State health officials urge unvaccinated Pennsylvanians to get polio vaccine | Five for the Weekend
A case of the virus hasn’t been reported in Pennsylvania in more than 40 years
(Image via The Philadelphia Gay News).
Happy weekend, all.
With reports of a resurgence of polio in New York, Pennsylvania state officials are encouraging unvaccinated Pennsylvanians to get the vaccine.
Symptoms of the Polio virus are flu-like and include sore throat, fever, nausea and stomach pain. A portion of those who contract the virus develop more serious symptoms such as paralysis, according to the Centers for Disease Control and Prevention.
The Pennsylvania Department of Health told the Capital-Star that there are currently no cases of polio in the commonwealth and that a case of the virus hasn’t been reported in Pennsylvania in more than 40 years.
“The department, however, would like to remind everyone about the importance of staying up to date with vaccinations, including the polio vaccine,” Maggi Barton, a spokesperson for the department said. “For those who have not yet received their polio vaccine, we encourage them to contact their health care provider for more information and to get scheduled.”
Barton said that the vaccines “have proven to be safe and effective to prevent the occurrence of polio.”
The Pennsylvania Department of Health “remains alert and works to provide Pennsylvanians access to vaccinations in every corner of the state,” Barton said.
As always, the top five stories from this week are below.
1. Cincinnati FBI attacker grew up on central Pennsylvania farm
The gunman who tried to breach the FBI field office in Cincinnati on Thursday grew up on a farm in Perry County, in central Pennsylvania, The Washington Post reported.
Ricky W. Shiffer fled after he attempted to break into the FBI office’s visitor screening area, the agency said. He led police on a chase that ended in a six-hour stand-off when he stopped on a rural road outside Cincinnati.
Shiffer, 42, was shot and killed by police after he raised a gun, authorities said.
2. Jewish and Democratic leaders in Florida urge DeSantis to cancel Mastriano rally appearance
Jewish and Democratic leaders in Florida urged Sunshine State Gov. Ron DeSantis to cancel his appearance Friday in Pittsburgh where he is set to campaign for Doug Mastriano, the Republican nominee for Pennsylvania governor.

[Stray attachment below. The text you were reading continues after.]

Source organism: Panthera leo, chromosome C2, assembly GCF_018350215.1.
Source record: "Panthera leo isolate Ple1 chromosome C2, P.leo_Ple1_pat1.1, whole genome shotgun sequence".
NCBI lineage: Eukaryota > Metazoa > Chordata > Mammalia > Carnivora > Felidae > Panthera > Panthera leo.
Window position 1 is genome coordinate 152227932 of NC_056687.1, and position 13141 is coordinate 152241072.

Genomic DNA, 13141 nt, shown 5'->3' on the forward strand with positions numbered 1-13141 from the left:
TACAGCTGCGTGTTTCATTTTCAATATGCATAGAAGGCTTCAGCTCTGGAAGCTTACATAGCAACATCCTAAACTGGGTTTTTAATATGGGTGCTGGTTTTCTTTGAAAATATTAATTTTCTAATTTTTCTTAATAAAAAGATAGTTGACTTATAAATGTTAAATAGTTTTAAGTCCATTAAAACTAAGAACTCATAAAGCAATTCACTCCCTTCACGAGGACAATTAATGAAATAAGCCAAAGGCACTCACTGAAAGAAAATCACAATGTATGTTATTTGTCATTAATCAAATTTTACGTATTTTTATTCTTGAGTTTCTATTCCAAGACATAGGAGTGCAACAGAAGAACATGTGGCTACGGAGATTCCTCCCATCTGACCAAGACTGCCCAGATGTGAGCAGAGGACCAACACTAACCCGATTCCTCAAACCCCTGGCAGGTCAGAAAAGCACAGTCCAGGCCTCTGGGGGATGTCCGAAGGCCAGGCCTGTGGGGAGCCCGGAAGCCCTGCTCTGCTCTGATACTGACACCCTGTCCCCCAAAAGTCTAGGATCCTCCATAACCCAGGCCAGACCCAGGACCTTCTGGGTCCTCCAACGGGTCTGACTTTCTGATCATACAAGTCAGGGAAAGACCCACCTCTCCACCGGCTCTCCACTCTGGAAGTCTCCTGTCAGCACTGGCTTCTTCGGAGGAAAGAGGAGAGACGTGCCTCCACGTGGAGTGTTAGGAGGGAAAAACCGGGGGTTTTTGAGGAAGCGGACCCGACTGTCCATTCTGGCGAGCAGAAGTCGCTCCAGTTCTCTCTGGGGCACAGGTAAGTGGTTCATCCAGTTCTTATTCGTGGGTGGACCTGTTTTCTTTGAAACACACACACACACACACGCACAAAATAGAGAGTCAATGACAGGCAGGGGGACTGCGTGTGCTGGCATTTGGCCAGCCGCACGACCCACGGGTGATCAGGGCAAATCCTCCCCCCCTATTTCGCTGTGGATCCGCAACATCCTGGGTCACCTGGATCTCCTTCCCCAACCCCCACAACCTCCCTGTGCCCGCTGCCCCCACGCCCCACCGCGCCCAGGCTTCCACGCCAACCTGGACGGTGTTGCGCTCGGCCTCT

In a video call with reporters Thursday, Rabbi Mark Winer, president of the Florida Democratic Party’s Jewish Caucus, said DeSantis’ alliance with Mastriano in Pennsylvania gives comfort and safe harbor to racists and bigots.
DeSantis has been criticized for extremist politics, and what Winer described as “subtle and intelligent kind of bigotry.” DeSantis came under fire earlier this year for not condemning a neo- Nazi demonstration in central Florida. DeSantis is running for reelection in November.
3. A lead if they can keep it. Polls put Dems Fetterman, Shapiro on top for now | Mark O’Keefe
John Fetterman and Josh Shapiro have received some good news with last month’s Fox News poll showing them comfortably leading their respective Republican rivals Dr. Mehmet Oz and Doug Mastriano.
According to the poll, Fetterman, Pennsylvania’s current lieutenant governor, was leading Oz, a celebrity surgeon, 47-36 percent in the nationally watched race for the U.S. Senate.
Meanwhile, Shapiro, the two-term state attorney general, was topping Mastriano, a state senator from Franklin County, by 50-40 percent in the equally consquential race for governor.
4. How does monkeypox spread? An epidemiologist explains | Analysis
Monkeypox is caused by a virus that, despite periodic outbreaks, is not thought to spread easily from person to person and historically has not spurred long chains of transmission within communities. Now, many researchers are left scratching their heads as to why monkeypox seems to be propagating so readily and unconventionally in the current global outbreak.
The monkeypox virus typically spreads through direct contact with respiratory secretions, such as mucus or saliva, or skin lesions. Skin lesions traditionally appear soon after infection as a rash – small pimples or round papules on the face, hands or genitalia. These lesions may also appear inside the mouth, eyes and other parts of the body that produce mucus. They can last for several weeks and be a source of virus before they are fully healed. Other symptoms usually include fever, swollen lymph nodes, fatigue and headache.
5. Fetterman recruits ‘Jersey Shore’ reality star to help troll Dr. Oz
Lt. Gov. John Fetterman’s online campaign for the U.S. Senate has largely focused on trolling his opponent Mehmet Oz, known best for his TV appearances on The Dr. Oz Show, with social media memes. Now, Fetterman has enlisted another former TV personality to help ridicule the Republican nominee.
And that’s the week. We’ll see you back here next week.
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